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15. Statute Of Limitations - Run Out The Clock?

By
Industry Observer with Ocean Consulting Services LLC

OK, OK I know I owe the IRS money for my taxes - can they come after me forever? The short answer is no - the IRS generally has ten years to attempt to collect the debt.

Many laws contain a “statute of limitations” (SOL) - a period of time set out for action. For example in Massachusetts the law relating to contracts typically requires a claim to be brought within six years of when a contract was broken. The concept is that laws should be designed to facilitate resolution within a “reasonable” amount of time.

Under the tax law there is a ten year period to collect a tax - the SOL. After this period the debt is no longer enforceable. While this concept appears straightforward a number of issues can arise - for example: when does the period begin, are there any events that can extend the time for collection, if a taxpayer has significant assets as the period begins to expire are there steps that can be taken by the IRS to allow for collection to continue?

Let’s start with a basic question - when does the SOL begin ticking? The relevant date is the date that the tax is “assessed”. This is the date that the IRS records the tax liability. This date is usually at or near the time the tax return is filed - it is not the date the return is filed or the date it is received by the IRS. A tax debt results if the tax liability exceeds payments - i.e. tax withholding from wages, payment of estimated taxes. Once assessed the IRS has a ten year period to collect the debt.

There are situations where the SOL is paused (referred to as “tolling”) - i.e. giving the IRS more than ten years to collect. In general the SOL is paused when the IRS is legally prohibited from collection activities.

Here are some examples of events that cause tolling:

  • Filing for bankruptcy

  • Filing for a Collection Due Process hearing request (CDP)

  • Filing an Offer In Compromise (OIC)

  • Pending Installment Agreement (IA)

In the evaluation of any collection case the threshold question is “can the IRS enforce the debt” - if the SOL has expired then no enforcement action can take place. The date the IRS can no longer enforce collection of the debt is referred to as the Collection Statute Expiration Date (CSED).

Where else does the SOL matter? In evaluating the potential for an OIC the threshold issue is whether or not the debt can be paid within the SOL - if it can an OIC is not available.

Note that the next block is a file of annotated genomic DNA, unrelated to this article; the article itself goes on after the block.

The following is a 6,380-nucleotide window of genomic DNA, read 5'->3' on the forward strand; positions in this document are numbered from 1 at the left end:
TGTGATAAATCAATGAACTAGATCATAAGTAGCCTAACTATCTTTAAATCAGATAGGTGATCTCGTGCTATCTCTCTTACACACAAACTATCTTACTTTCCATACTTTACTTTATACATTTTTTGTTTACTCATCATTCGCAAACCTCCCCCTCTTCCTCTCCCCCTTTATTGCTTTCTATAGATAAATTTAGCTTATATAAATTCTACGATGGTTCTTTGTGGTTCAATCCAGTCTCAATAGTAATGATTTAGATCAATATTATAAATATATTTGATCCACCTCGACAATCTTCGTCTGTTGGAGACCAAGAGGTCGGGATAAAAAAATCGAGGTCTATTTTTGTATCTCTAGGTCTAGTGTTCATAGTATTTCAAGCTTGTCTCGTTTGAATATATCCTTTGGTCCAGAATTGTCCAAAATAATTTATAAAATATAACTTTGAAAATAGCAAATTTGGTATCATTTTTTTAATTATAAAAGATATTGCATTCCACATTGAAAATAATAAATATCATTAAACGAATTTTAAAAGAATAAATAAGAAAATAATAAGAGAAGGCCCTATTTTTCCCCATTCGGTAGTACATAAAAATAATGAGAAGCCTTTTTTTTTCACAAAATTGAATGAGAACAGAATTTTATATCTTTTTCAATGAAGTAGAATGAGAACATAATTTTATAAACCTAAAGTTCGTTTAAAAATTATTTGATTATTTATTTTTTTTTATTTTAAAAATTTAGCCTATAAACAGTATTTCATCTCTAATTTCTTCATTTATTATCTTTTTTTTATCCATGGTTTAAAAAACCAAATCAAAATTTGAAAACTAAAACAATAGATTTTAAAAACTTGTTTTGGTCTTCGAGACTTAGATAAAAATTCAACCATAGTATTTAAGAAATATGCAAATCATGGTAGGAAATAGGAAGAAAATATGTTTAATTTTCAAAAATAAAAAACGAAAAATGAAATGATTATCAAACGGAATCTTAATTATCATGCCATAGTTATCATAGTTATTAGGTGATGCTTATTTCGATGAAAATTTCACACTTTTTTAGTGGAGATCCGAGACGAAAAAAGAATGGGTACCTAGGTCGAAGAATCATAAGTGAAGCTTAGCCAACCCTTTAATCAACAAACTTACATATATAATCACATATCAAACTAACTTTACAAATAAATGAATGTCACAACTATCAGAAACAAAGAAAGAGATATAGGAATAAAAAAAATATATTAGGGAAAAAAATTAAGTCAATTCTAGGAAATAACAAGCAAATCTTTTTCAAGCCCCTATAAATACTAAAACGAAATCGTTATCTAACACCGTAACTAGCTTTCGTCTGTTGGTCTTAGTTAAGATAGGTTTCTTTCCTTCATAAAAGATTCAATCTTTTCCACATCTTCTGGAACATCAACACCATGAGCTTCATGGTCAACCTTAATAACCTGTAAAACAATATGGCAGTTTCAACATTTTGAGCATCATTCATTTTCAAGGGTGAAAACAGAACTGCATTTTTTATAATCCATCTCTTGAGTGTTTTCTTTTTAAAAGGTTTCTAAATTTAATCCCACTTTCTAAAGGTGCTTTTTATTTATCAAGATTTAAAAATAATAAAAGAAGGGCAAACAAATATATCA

The SOL can also affect an IA. One requirement for IA qualification is that the debt can be fully paid before the CSED.

Is the ten year period absolute? Well…. It is but the IRS has a tool available to effectively extend the period in limited situations. In the case of property held by a debtor-taxpayer the IRS can refer the case to the Department of Justice - for them to sue and bring the lien to a judgement so that it can seize and sell the property (typically real estate).

How can the CSED be determined? The initial step in evaluating the SOL involves obtaining what is referred to as an “account transcript”. This is the official record of events that impact a taxpayers account with the IRS - reported on a yearly basis.

Included in a transcript will be the date of assessment (which begins running of the SOL) as well as information relating to the tolling events noted above.

Are these records always accurate? For the most part - yes - but issues can arise. The most frequent issue I see is with respect to a pending IA. The IRS should stop the tolling when the IA is either accepted or rejected. However there are situations where an IA resolution (acceptance or rejection) is not noted in the record - in which case the CSED determined by the IRS may be incorrect. We utilize software to determine the CSED but the process can be done manually by reviewing transcript data.

In summary a key consideration in any tax debt collection matter is where the debt falls within the SOL - what is the CSED for the liability? An informed decision of collection alternatives can’t be made without this information.

In our next blog post we’ll discuss the priority of tax liens.

As always feel free to reach out if you need assistance - Contact The Author

Link to Outline Slides:  SOL Outline

Link to Video:  SOL Video